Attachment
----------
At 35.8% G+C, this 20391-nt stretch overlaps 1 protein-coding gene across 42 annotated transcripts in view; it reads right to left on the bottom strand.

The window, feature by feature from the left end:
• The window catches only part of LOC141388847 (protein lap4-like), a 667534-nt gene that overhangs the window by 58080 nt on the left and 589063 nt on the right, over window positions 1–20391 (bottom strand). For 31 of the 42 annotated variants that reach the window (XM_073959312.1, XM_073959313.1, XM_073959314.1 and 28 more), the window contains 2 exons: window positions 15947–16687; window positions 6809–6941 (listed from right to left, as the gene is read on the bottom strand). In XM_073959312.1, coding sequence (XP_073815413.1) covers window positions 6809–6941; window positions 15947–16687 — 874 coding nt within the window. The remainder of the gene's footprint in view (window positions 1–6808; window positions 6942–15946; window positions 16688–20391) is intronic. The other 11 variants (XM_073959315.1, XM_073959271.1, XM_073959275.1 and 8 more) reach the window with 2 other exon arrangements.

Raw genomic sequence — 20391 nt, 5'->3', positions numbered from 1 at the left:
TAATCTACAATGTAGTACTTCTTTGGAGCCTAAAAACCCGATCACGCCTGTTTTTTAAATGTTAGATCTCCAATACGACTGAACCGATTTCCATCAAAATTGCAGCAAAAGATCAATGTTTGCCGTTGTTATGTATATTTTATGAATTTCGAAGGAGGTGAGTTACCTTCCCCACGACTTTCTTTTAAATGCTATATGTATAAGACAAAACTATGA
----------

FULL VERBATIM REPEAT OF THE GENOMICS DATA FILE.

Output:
At 35.8% G+C, this 20391-nt stretch overlaps 1 protein-coding gene across 42 annotated transcripts in view; it reads right to left on the bottom strand.

The window, feature by feature from the left end:
• The window catches only part of LOC141388847 (protein lap4-like), a 667534-nt gene that overhangs the window by 58080 nt on the left and 589063 nt on the right, over window positions 1–20391 (bottom strand). For 31 of the 42 annotated variants that reach the window (XM_073959312.1, XM_073959313.1, XM_073959314.1 and 28 more), the window contains 2 exons: window positions 15947–16687; window positions 6809–6941 (listed from right to left, as the gene is read on the bottom strand). In XM_073959312.1, coding sequence (XP_073815413.1) covers window positions 6809–6941; window positions 15947–16687 — 874 coding nt within the window. The remainder of the gene's footprint in view (window positions 1–6808; window positions 6942–15946; window positions 16688–20391) is intronic. The other 11 variants (XM_073959315.1, XM_073959271.1, XM_073959275.1 and 8 more) reach the window with 2 other exon arrangements.

Raw genomic sequence — 20391 nt, 5'->3', positions numbered from 1 at the left:
TAATCTACAATGTAGTACTTCTTTGGAGCCTAAAAACCCGATCACGCCTGTTTTTTAAATGTTAGATCTCCAATACGACTGAACCGATTTCCATCAAAATTGCAGCAAAAGATCAATGTTTGCCGTTGTTATGTATATTTTATGAATTTCGAAGGAGGTGAGTTACCTTCCCCACGACTTTCTTTTAAATGCTATATGTATAAGACAAAACTATGA